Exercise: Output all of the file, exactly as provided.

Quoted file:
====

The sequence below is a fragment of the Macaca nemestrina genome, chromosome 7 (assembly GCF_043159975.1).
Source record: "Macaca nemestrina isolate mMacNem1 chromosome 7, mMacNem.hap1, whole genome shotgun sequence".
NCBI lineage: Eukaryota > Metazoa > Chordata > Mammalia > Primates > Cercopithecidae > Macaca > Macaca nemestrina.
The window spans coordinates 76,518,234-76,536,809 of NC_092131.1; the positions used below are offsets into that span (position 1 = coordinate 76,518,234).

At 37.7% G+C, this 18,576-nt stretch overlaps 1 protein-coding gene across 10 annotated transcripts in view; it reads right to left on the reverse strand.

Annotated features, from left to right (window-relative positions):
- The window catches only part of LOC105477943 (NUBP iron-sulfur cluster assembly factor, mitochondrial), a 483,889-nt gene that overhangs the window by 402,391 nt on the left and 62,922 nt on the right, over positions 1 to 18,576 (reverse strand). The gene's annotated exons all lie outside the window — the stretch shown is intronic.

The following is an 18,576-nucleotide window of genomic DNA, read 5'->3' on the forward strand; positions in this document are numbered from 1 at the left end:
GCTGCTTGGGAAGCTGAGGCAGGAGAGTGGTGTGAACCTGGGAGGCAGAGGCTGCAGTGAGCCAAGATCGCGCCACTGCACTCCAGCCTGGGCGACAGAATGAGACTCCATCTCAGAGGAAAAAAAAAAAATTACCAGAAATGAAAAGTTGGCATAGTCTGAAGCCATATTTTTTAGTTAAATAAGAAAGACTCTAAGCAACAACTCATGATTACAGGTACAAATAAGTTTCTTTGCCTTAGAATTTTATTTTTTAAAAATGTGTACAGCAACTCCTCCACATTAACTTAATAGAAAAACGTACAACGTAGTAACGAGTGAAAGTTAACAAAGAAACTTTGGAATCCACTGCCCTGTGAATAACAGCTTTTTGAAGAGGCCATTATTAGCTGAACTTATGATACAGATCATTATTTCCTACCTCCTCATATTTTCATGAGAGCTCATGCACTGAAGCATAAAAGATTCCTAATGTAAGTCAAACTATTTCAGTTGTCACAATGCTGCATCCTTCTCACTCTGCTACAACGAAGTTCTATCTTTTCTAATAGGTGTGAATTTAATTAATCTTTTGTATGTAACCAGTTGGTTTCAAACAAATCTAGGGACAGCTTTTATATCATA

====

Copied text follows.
The sequence below is a fragment of the Macaca nemestrina genome, chromosome 7 (assembly GCF_043159975.1).
Source record: "Macaca nemestrina isolate mMacNem1 chromosome 7, mMacNem.hap1, whole genome shotgun sequence".
NCBI lineage: Eukaryota > Metazoa > Chordata > Mammalia > Primates > Cercopithecidae > Macaca > Macaca nemestrina.
The window spans coordinates 76,518,234-76,536,809 of NC_092131.1; the positions used below are offsets into that span (position 1 = coordinate 76,518,234).

At 37.7% G+C, this 18,576-nt stretch overlaps 1 protein-coding gene across 10 annotated transcripts in view; it reads right to left on the reverse strand.

Annotated features, from left to right (window-relative positions):
- The window catches only part of LOC105477943 (NUBP iron-sulfur cluster assembly factor, mitochondrial), a 483,889-nt gene that overhangs the window by 402,391 nt on the left and 62,922 nt on the right, over positions 1 to 18,576 (reverse strand). The gene's annotated exons all lie outside the window — the stretch shown is intronic.

The following is an 18,576-nucleotide window of genomic DNA, read 5'->3' on the forward strand; positions in this document are numbered from 1 at the left end:
GCTGCTTGGGAAGCTGAGGCAGGAGAGTGGTGTGAACCTGGGAGGCAGAGGCTGCAGTGAGCCAAGATCGCGCCACTGCACTCCAGCCTGGGCGACAGAATGAGACTCCATCTCAGAGGAAAAAAAAAAAATTACCAGAAATGAAAAGTTGGCATAGTCTGAAGCCATATTTTTTAGTTAAATAAGAAAGACTCTAAGCAACAACTCATGATTACAGGTACAAATAAGTTTCTTTGCCTTAGAATTTTATTTTTTAAAAATGTGTACAGCAACTCCTCCACATTAACTTAATAGAAAAACGTACAACGTAGTAACGAGTGAAAGTTAACAAAGAAACTTTGGAATCCACTGCCCTGTGAATAACAGCTTTTTGAAGAGGCCATTATTAGCTGAACTTATGATACAGATCATTATTTCCTACCTCCTCATATTTTCATGAGAGCTCATGCACTGAAGCATAAAAGATTCCTAATGTAAGTCAAACTATTTCAGTTGTCACAATGCTGCATCCTTCTCACTCTGCTACAACGAAGTTCTATCTTTTCTAATAGGTGTGAATTTAATTAATCTTTTGTATGTAACCAGTTGGTTTCAAACAAATCTAGGGACAGCTTTTATATCATA